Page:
Wednesday, April 27, 2005

The sad lessons of "Justice Sunday"

In a profoundly arrogant political stance, our good friends on the Christian right this last Sunday night showed their true colors. In my recent--and naive--past, I had hoped that religion could play a more significant part in our political discourse. The beliefs we hold, the various ways we structure the world, our ethics: these are the core of just policies intended to better human life. However, political discourse has deteriorated into a facile bifurcation. One is either a rabid, intolerant conservative or a weak-minded, idealistic liberal; a God-hater or a true believer; rational and thoughtful or deceived by faith and thus foolish. What has happened?

Perhaps we can begin to place some blame on the vapid ethos of marketing which now pervades political discourse. Zinging debates sell while nuanced and fair discussions cause us all to snooze. Perhaps we can begin to place some blame on our pastors and churches who too often fear a congregation who questions and doubts. But ultimately the fault lies with all of us, with the silent majority of Christians who permit extremists on both sides to represent us.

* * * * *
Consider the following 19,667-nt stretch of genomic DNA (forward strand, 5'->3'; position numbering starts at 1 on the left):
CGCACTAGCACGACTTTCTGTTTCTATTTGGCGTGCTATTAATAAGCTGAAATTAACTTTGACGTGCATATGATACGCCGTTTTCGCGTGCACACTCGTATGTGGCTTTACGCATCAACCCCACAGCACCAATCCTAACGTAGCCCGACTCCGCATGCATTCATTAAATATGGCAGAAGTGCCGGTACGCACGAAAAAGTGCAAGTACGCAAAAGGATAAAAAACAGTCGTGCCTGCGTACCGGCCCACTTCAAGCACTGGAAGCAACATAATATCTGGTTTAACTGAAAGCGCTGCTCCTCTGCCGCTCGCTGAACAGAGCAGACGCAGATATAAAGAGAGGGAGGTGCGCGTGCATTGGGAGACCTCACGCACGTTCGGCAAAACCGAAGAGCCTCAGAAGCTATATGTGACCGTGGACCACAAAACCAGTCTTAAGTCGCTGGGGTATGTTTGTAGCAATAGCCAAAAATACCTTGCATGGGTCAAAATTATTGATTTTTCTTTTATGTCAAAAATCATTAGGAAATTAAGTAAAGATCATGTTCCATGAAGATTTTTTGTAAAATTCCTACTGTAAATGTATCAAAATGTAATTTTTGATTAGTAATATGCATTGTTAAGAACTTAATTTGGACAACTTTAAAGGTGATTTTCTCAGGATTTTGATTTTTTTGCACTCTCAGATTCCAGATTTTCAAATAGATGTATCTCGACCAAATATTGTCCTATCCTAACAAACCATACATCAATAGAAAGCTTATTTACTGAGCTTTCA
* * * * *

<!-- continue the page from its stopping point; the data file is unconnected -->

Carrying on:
I still hold some hope that religion can play a productive and enriching part in our political discourse. The narrow-minded efforts of pure secularists to expunge the public square of matters of faith is blind, inept, and impotent. Equally so is the narrow-minded effort to place the public square in the midst of pews and a single authoritative pulpit.

For more thoughts on "Justice Sunday," check out the Mainstream Baptist blog.